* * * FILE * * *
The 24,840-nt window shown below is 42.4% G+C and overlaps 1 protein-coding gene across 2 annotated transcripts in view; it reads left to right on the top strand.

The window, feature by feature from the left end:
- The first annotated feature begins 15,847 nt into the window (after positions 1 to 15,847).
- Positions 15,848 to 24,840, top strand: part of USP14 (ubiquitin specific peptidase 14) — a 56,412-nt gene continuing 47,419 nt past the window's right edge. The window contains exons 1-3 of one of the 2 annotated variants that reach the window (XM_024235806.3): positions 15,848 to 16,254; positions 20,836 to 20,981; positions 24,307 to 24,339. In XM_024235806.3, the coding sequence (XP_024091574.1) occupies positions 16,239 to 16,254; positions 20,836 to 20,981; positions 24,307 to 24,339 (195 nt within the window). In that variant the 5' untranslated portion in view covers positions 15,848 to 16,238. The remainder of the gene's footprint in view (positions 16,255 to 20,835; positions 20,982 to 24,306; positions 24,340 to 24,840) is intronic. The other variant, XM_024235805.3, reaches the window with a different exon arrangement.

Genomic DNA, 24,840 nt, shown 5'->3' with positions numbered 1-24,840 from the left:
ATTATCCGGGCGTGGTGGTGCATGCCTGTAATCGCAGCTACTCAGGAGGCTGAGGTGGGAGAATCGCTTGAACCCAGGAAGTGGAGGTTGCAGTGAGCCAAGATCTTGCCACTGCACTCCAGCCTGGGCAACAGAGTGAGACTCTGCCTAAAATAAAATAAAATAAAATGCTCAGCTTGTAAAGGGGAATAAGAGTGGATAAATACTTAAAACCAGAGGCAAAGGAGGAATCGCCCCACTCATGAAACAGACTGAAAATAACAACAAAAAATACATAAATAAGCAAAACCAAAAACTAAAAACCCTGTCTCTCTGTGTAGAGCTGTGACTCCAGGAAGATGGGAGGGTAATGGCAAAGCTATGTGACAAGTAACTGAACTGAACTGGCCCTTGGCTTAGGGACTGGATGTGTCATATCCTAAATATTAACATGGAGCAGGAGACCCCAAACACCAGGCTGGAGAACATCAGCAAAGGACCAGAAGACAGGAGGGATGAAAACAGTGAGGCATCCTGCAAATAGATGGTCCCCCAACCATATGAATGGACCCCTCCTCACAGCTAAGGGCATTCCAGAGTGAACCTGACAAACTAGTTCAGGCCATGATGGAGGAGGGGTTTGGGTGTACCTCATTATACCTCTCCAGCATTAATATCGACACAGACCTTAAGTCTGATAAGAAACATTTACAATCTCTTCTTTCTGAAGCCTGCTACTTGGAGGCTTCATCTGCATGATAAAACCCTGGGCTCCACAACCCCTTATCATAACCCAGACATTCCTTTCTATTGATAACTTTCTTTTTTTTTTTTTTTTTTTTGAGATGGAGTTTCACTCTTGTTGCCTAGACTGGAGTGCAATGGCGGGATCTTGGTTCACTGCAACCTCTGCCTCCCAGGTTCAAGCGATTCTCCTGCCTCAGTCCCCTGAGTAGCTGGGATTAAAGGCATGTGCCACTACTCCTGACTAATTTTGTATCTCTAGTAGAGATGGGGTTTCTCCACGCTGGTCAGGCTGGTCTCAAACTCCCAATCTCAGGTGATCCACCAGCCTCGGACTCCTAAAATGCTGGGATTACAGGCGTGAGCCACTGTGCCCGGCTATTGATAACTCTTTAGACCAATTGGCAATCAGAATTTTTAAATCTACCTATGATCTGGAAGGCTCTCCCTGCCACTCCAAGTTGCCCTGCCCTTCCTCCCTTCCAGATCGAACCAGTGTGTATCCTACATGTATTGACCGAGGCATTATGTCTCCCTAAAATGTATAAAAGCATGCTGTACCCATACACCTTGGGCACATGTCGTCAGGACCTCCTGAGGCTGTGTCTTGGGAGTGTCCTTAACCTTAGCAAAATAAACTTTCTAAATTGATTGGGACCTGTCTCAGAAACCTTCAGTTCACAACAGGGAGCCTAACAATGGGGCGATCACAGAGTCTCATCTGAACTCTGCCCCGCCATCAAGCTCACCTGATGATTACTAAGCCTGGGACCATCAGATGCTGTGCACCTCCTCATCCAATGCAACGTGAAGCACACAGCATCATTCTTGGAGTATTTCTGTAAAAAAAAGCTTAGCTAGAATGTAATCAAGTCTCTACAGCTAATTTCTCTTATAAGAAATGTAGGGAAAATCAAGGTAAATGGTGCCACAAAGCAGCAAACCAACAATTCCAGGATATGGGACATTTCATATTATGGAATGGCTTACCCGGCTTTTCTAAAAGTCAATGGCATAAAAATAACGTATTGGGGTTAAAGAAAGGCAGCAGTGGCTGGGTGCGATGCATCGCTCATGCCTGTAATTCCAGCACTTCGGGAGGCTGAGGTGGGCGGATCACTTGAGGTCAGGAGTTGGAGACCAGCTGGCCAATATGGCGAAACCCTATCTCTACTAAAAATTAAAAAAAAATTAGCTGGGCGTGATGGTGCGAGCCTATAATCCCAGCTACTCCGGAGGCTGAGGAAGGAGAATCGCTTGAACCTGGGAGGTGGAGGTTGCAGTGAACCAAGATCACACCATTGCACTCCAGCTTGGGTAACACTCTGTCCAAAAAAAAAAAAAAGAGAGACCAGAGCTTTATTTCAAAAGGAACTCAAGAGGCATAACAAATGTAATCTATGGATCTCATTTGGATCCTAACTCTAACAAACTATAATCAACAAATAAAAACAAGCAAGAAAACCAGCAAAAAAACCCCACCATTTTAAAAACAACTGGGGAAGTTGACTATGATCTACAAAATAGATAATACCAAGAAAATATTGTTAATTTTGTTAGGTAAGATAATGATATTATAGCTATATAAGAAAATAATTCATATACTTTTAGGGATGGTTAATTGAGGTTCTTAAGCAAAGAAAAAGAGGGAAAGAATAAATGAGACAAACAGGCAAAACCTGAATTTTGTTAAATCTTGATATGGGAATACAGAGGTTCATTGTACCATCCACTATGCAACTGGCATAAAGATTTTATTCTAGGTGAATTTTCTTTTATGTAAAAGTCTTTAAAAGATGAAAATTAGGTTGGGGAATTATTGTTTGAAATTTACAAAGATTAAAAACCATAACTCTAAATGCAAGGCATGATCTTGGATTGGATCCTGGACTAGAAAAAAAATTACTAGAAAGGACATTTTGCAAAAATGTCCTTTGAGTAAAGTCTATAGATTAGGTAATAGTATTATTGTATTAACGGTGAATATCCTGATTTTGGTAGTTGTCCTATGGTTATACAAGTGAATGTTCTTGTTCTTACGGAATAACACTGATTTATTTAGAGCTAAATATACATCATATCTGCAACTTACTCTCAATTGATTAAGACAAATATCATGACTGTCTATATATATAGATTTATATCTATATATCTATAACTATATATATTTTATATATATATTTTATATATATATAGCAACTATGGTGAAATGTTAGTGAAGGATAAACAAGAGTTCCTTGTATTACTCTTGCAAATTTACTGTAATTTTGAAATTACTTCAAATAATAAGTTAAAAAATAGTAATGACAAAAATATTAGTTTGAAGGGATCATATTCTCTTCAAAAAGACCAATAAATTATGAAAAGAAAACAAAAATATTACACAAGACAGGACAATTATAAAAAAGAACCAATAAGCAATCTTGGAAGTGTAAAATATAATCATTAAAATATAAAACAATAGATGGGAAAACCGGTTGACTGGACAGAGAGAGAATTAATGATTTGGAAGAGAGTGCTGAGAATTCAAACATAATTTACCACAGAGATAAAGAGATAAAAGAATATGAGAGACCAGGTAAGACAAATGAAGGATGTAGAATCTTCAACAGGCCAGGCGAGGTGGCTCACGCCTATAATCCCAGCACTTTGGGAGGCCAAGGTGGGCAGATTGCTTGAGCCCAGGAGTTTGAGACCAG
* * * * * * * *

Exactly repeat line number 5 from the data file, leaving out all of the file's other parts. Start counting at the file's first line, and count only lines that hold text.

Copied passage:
Genomic DNA, 24,840 nt, shown 5'->3' with positions numbered 1-24,840 from the left: